If you need to find a new doctor, then do so, but until then you need to be under the care of a physician or medical provider when you embrace this lifestyle. Do not make any changes to your diet or medications without consulting your doctor. To attempt this way of living without proper medial guidance can be dangerous and lead to serious harm if you do not have someone who can help you monitor and make adjustments to your medications as you travel down this path. Remember only you are accountable for your actions or lack there of. While you need to be accountable for your actions, you do not need to travel this path alone. I am here for you, if you have any questions regarding this way of living don’t forget you can drop me a line at todd@ketoconfidential.net.

Thomas Gray wrote “where ignorance is bliss, Tis folly to be wise.” This last line in his poem ‘Ode On A Distant Prospect To Eton College’ is often misinterpreted to mean that being in a state of ignorance is blissful or preferred. That a person who is unaware of the facts or situation regarding his circumstances is somehow happier or more content that someone who has all the facts. In theory, if you are ignorant or unaware of the dangers that surround you, then I guess in some perverted way of thinking, you would be in a state of metaphorical bliss. But, ignorance will not reverse your diabetes. Ignorance will not reduce your symptoms of metabolic syndrome. And ignorance will not reduce your waistline. When it comes to your health, ignorance is not bliss, it is simply a recipe for disaster.

Please keep in mind that when I talk about ignorance, I am not talking about someone’s lack of intelligence, but simply their lack of the facts of the situation. Two years into this ketogenic way of living and I am still ignorant when it comes to many aspects of exactly how and why the ketogenic diet works the way it does, but I am learning more each day. By continuing to practice this lifestyle everyday I acquire more information and knowledge, thereby reducing my ignorance. And as I gain more knowledge about ketosis, and the ketogenic way of living I become more empowered. And when you become more empowered you are able to make substantial changes that can impact and improve your life dramatically.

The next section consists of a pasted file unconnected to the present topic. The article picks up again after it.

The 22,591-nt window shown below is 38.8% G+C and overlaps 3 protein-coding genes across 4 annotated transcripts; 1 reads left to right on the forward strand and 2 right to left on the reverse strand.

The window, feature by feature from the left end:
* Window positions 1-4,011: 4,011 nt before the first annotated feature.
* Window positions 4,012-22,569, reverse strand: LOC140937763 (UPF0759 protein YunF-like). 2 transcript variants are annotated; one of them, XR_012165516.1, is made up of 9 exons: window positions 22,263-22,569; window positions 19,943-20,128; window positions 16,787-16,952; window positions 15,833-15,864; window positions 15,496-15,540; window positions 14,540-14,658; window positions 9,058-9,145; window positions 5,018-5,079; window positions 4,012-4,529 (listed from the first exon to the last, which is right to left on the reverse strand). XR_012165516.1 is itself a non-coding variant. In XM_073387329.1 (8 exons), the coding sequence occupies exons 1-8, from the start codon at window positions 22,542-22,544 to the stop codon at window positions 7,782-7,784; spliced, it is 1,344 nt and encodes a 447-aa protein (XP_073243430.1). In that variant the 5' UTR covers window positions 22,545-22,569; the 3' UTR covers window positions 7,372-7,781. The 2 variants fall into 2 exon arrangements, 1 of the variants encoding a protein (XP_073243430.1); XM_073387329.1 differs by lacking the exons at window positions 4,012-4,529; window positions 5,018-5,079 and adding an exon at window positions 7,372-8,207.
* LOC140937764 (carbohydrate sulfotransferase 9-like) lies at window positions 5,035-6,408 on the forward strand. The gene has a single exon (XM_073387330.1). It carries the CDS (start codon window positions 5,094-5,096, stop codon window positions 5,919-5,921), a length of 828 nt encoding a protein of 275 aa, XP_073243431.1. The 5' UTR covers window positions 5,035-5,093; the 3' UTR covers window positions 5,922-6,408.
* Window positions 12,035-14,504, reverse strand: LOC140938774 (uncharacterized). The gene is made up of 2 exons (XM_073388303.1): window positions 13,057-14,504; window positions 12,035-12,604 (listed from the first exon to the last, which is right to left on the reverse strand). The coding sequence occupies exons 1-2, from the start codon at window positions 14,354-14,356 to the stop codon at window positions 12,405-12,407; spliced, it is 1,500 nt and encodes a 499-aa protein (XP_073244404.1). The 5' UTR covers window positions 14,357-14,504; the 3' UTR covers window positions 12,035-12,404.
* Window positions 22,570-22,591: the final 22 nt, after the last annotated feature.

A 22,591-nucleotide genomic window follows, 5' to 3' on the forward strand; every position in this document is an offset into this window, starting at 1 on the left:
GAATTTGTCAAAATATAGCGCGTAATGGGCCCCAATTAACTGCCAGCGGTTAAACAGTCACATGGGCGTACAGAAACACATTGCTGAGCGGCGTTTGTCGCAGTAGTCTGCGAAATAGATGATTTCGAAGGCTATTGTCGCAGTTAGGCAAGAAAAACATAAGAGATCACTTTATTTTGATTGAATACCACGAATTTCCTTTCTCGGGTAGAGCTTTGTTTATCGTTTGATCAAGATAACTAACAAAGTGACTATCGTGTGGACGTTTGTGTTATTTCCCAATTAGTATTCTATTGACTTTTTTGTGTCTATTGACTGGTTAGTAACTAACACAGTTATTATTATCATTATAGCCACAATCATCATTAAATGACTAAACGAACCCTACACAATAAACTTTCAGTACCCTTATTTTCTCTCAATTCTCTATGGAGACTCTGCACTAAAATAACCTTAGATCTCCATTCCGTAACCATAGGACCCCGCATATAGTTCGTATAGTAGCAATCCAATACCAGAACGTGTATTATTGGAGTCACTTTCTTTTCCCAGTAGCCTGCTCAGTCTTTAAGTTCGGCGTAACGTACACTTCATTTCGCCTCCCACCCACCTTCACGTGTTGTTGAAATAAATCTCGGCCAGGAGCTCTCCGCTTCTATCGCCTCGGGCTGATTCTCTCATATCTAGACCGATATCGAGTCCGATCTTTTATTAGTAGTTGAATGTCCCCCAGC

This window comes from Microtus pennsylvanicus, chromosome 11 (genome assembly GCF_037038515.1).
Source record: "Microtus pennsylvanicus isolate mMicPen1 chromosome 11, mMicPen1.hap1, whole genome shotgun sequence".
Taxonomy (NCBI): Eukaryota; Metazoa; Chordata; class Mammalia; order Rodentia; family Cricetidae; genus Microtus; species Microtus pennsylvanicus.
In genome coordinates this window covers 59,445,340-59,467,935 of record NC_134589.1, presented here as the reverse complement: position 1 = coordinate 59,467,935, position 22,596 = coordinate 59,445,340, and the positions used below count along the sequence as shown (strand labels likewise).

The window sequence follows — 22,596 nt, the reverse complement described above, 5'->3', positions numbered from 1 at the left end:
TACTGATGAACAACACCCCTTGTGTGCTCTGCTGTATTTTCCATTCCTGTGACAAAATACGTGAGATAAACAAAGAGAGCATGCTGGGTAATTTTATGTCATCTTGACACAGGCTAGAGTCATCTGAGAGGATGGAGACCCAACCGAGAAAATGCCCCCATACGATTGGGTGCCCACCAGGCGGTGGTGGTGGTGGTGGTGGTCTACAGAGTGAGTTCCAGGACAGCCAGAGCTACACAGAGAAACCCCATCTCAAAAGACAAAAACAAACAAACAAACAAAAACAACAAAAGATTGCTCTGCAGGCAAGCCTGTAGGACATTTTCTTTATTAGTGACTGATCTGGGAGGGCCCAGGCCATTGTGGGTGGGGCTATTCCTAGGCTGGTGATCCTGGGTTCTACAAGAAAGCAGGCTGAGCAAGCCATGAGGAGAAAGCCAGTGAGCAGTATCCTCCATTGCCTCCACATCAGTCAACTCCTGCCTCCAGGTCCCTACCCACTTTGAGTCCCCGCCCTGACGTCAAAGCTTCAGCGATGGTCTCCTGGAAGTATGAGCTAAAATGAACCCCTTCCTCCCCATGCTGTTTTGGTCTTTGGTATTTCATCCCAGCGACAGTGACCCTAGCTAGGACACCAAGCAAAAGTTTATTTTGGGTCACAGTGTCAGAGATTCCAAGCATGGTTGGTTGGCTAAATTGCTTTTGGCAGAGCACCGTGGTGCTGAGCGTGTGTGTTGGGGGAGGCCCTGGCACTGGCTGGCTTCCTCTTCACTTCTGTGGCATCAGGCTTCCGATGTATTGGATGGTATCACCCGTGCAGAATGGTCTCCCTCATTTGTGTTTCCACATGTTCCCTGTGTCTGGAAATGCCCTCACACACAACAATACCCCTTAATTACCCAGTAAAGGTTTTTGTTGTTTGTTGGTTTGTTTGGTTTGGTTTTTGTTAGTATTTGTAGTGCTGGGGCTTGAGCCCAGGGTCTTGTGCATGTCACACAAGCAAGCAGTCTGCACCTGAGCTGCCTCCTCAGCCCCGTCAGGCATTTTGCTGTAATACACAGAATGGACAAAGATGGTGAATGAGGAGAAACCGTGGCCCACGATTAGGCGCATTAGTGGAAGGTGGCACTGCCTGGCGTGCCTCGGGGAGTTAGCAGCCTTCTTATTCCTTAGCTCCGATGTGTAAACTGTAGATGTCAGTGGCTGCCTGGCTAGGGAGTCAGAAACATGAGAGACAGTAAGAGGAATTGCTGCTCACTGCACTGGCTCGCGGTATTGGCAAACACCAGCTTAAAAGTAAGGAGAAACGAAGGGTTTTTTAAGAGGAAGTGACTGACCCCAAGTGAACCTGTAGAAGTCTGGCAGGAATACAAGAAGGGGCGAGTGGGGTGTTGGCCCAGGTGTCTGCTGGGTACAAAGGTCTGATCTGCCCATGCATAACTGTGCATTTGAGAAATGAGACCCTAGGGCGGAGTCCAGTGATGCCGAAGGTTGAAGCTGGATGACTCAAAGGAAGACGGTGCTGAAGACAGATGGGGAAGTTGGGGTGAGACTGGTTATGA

To borrow a phrase from Emeril Lagasse “it ain’t rocket science”. That is to say, you do not need to be a rocket scientist to figure out how and why the ketogenic diet works. In fact, really all you need to know is that it does work, that it will reverse your diabetes, that it will decrease your symptoms of metabolic syndrome and cardiovascular disease, and that it will help you lose weight. But that kind of gets back to our “ignorance is bliss” quotation. Do you really need to know how ketosis works to be successful with this lifestyle? Maybe not, but by having more knowledge about how the diet works, and how it affects your body and your disease process you can tweak the diet to fit your individual needs.

Despite what many people believe, the ketogenic diet is not a one size fits all diet. It never has been and it never will be. While we all share the same genome, we are all individuals. And if we are all individuals, then we need to make small minute adjustments to our way of eating in order to maximize the benefits of the ketogenic diet. The only way we can do this is by increasing our knowledge of ketosis and the ketogenic diet. Thomas Jefferson has this to say about the politicians of his time “they do not generally possess information enough to perceive the important truths, that knowledge is power, that knowledge is safety, and that knowledge is happiness.”

Yes, knowledge is power. Having the knowledge about the benefits of the ketogenic diet will give you the confidence to make the necessary changes to your diet. Having the knowledge will allow you to take control and safely make changes to your lifestyle. To become an active member of your healthcare team. To actively reverse your type two diabetes. To reduce your symptoms of metabolic syndrome or cardiovascular disease. To reduce your waistline. And to become an advocate and educator so that your new found knowledge may help and or change another persons life.